Since the same shredding mechanism handles everything, your credit cards and optical discs receive the same micro-cut treatment as your documents.
In terms of shred size, it’s a micro-cut shredder, which means the particles it generates are smaller than your typical cross-cut unit. The paper basically looks like confetti and is impossible to piece back together. The shreds are still on the larger end of the spectrum for a micro-cut unit, at 5/32-inches wide and 15/32-inches long, but it’s still a really good level of security for the price. Overall, the shredder fails to impress in terms of duty cycle and speed, but it works well enough for home, home office, and light small office use.
The shredder has a decently-sized 6.7-gallon collection bin that’s big enough you won’t have to stop in the middle of a job to empty it. Even if you manage to feed it constantly for a full eight-minute run cycle, you’ll still have space left in the roomy collection bin. The tiny shreds generated by this unit are able to settle in quite compactly, and gently shaking it back and forth on its casters can help them settle even further.
Even if you manage to feed it constantly for a full eight-minute run cycle, you’ll still have space left in the roomy collection bin.
The bin itself is very easy to operate with one hand. It clicks in place for safety, but it’s still quite easy to pop it out even without bracing the unit with your other hand. Once out, the bin can get a little heavy if you’ve managed to fill it all the way to the top, so be careful not to drop it.
Using a sound meter, we measured the shredder’s noise output at 66 decibels, which was pretty close to the similarly priced Swingline Prostyle+ that we also tested. This might seem loud, but the sound generated by this shredder is deep and muffled, so in actual usage, it seems quieter than measurements would indicate.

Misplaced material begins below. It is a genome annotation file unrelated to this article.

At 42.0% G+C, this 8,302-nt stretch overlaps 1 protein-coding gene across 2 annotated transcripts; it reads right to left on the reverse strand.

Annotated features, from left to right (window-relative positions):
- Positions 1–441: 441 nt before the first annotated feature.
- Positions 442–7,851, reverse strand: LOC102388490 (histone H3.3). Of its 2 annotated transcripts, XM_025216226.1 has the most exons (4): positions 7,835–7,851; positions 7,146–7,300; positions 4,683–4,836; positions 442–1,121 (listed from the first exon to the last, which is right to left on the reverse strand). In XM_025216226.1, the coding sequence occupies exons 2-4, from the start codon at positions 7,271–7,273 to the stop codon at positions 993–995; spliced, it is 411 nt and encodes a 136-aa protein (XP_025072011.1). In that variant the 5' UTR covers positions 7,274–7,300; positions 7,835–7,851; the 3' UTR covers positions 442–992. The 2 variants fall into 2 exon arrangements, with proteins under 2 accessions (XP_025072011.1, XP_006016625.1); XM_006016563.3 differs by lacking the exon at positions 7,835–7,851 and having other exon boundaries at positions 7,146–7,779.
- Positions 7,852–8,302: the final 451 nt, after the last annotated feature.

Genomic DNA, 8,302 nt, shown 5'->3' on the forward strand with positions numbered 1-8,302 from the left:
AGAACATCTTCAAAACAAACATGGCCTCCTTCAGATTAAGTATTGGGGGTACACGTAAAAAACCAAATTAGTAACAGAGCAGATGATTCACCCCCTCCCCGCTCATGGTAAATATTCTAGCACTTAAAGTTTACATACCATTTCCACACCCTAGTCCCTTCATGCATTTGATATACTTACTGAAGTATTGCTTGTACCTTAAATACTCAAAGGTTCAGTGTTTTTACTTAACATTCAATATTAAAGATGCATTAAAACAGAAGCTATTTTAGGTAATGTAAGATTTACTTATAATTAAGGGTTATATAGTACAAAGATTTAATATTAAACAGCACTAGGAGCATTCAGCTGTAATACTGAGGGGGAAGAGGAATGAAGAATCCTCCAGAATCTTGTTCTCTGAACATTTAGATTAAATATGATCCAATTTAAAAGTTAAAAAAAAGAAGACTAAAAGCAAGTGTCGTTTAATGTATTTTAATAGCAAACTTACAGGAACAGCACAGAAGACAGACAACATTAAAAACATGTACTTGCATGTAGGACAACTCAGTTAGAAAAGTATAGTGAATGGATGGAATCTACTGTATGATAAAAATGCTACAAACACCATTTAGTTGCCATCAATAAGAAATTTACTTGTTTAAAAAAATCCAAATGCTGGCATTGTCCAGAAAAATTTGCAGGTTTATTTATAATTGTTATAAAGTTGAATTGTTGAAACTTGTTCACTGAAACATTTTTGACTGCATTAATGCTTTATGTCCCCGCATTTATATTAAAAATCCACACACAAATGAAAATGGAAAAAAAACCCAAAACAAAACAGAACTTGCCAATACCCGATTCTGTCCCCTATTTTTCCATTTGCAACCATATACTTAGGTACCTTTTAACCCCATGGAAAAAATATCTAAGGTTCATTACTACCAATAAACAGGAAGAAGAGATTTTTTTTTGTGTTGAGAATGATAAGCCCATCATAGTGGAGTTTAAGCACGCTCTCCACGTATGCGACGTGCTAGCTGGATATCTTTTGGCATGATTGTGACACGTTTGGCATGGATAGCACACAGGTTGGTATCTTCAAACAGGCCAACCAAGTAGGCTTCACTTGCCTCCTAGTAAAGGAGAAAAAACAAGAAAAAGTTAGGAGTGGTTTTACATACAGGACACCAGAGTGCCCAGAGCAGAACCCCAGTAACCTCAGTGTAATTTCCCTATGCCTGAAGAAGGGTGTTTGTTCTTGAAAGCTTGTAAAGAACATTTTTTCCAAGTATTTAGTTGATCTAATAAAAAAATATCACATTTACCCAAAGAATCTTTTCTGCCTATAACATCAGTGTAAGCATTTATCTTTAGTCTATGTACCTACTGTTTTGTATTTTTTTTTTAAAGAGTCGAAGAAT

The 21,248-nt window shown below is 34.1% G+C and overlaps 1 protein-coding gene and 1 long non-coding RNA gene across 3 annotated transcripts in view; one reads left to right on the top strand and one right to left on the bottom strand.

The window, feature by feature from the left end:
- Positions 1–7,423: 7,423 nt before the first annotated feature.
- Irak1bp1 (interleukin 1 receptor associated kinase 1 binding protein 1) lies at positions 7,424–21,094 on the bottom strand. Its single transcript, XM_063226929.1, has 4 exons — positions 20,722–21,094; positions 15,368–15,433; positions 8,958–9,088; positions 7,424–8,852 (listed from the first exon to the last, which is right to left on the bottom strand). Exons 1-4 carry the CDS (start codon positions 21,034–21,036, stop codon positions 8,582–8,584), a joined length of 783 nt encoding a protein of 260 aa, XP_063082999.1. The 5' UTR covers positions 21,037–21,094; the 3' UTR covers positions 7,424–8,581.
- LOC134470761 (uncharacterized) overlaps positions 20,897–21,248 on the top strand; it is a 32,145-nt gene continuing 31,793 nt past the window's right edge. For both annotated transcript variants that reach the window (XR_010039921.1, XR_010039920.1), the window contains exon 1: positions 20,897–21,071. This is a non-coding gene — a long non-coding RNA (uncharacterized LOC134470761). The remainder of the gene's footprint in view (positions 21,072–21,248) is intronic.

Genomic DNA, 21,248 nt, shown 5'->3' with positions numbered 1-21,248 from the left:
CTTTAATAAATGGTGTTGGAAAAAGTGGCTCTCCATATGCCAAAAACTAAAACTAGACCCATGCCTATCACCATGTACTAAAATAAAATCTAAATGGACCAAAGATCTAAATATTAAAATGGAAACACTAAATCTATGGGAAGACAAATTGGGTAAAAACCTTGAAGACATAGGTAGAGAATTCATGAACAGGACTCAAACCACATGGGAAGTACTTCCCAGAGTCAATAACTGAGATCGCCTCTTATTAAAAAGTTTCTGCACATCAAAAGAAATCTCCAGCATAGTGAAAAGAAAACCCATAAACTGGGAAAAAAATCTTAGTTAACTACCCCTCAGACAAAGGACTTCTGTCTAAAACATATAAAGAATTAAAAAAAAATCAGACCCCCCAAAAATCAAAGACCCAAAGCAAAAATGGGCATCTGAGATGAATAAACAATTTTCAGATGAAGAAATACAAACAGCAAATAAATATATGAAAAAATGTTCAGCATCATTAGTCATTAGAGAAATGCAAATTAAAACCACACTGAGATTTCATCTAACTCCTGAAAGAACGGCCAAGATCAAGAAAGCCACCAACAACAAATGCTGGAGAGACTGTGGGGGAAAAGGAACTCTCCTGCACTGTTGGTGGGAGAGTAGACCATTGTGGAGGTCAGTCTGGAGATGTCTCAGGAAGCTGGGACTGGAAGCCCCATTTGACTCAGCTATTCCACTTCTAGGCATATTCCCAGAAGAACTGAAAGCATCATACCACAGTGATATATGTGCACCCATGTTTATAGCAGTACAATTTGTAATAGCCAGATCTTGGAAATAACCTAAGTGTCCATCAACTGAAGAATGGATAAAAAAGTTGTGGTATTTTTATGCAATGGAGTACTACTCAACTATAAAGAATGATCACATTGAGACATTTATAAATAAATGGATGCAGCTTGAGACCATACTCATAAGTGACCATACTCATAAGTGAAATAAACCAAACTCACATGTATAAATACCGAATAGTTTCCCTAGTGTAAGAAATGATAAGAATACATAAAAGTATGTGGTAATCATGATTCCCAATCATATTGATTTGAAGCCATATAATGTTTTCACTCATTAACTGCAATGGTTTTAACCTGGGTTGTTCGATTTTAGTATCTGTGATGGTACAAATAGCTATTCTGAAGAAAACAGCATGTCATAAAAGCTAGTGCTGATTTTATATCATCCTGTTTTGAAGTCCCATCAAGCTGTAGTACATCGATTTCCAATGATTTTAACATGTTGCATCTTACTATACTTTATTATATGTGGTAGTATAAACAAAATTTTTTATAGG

Price is where the AmazonBasics 12-Sheet High-Security Micro-Cut Shredder really shines. At $99.99, it’s hard to find a shredder that can match it in terms of security at a similar price point.
The Swingline Prostyle+ is available for just a bit more, but it generates much larger shreds and has a smaller collection bin. Other competitors, like the Fellowes Powershred 99Ms Micro-Cut Shredder, generate smaller shreds, but at a much higher price. The Powershred 99Ms, in particular, is priced at $349, which makes the AmazonBasics 12-Sheet unit look like a bargain.
It’s hard to find a shredder that can match it in terms of security at a similar price point.
If you want a micro-cut shredder with a decent throughput and duty cycle, the AmazonBasics 12-Sheet High-Security Micro-Cut Shredder is what you’re looking for. You can find micro-cut shredders with slightly smaller shred size, but you’ll pay a whole lot more. That said, if you need additional security, the Fellowes Powershred 99Ms Micro-Cut Shredder has a P-5 security level which means it has a shred size of 5/64 x 9/16 inches. That’s about the same length as the shreds generated by the AmazonBasics 12-Sheet unit, but only half as wide. You’ll pay more than three times as much, but the P-5 security level is better suited to especially sensitive documents compared with the P-4 security offered by the AmazonBasics 12-Sheet unit.
Interested in other options? Read through our list of the best paper shredders available now.
Secure option for shredding sensitive documents, optical discs, and credit cards.
The AmazonBasics 12-Sheet High-Security Micro-Cut Shredder is a great piece of hardware for home, home office, and even small office use. It features a micro-cut shredding style at a price that’s more commonly associated with much less secure cross-cut shredders making it one of the best values you’ll find.